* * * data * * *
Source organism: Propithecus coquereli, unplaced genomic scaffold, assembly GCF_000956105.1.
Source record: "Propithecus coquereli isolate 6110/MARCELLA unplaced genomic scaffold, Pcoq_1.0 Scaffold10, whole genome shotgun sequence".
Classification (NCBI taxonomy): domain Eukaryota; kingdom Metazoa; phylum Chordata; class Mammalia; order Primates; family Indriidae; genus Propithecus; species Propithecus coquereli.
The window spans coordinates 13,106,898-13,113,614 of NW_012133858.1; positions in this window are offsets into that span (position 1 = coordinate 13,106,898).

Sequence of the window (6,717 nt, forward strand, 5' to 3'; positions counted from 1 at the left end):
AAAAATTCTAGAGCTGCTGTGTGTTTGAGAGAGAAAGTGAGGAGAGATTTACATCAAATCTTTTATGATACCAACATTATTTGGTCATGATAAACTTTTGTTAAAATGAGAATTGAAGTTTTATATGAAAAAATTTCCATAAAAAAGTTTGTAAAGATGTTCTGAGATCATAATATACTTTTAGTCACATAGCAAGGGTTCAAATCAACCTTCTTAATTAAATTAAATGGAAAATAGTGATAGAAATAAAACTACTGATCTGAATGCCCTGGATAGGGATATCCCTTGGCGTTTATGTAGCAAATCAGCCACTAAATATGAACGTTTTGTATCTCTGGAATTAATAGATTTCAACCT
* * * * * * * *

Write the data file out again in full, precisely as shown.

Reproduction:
Source organism: Propithecus coquereli, unplaced genomic scaffold, assembly GCF_000956105.1.
Source record: "Propithecus coquereli isolate 6110/MARCELLA unplaced genomic scaffold, Pcoq_1.0 Scaffold10, whole genome shotgun sequence".
Classification (NCBI taxonomy): domain Eukaryota; kingdom Metazoa; phylum Chordata; class Mammalia; order Primates; family Indriidae; genus Propithecus; species Propithecus coquereli.
The window spans coordinates 13,106,898-13,113,614 of NW_012133858.1; positions in this window are offsets into that span (position 1 = coordinate 13,106,898).

Sequence of the window (6,717 nt, forward strand, 5' to 3'; positions counted from 1 at the left end):
AAAAATTCTAGAGCTGCTGTGTGTTTGAGAGAGAAAGTGAGGAGAGATTTACATCAAATCTTTTATGATACCAACATTATTTGGTCATGATAAACTTTTGTTAAAATGAGAATTGAAGTTTTATATGAAAAAATTTCCATAAAAAAGTTTGTAAAGATGTTCTGAGATCATAATATACTTTTAGTCACATAGCAAGGGTTCAAATCAACCTTCTTAATTAAATTAAATGGAAAATAGTGATAGAAATAAAACTACTGATCTGAATGCCCTGGATAGGGATATCCCTTGGCGTTTATGTAGCAAATCAGCCACTAAATATGAACGTTTTGTATCTCTGGAATTAATAGATTTCAACCT